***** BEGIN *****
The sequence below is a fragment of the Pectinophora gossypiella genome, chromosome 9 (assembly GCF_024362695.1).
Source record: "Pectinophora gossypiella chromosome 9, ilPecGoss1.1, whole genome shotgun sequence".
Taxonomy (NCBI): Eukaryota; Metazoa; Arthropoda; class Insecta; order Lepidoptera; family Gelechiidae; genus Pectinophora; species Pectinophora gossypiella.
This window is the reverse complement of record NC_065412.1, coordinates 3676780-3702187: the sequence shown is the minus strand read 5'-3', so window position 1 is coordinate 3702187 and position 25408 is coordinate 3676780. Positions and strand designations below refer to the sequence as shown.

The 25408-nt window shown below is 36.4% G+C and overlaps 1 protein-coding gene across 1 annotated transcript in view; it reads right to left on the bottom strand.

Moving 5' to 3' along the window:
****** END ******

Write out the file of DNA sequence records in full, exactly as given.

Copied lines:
The sequence below is a fragment of the Pectinophora gossypiella genome, chromosome 9 (assembly GCF_024362695.1).
Source record: "Pectinophora gossypiella chromosome 9, ilPecGoss1.1, whole genome shotgun sequence".
Taxonomy (NCBI): Eukaryota; Metazoa; Arthropoda; class Insecta; order Lepidoptera; family Gelechiidae; genus Pectinophora; species Pectinophora gossypiella.
This window is the reverse complement of record NC_065412.1, coordinates 3676780-3702187: the sequence shown is the minus strand read 5'-3', so window position 1 is coordinate 3702187 and position 25408 is coordinate 3676780. Positions and strand designations below refer to the sequence as shown.

The 25408-nt window shown below is 36.4% G+C and overlaps 1 protein-coding gene across 1 annotated transcript in view; it reads right to left on the bottom strand.

Moving 5' to 3' along the window: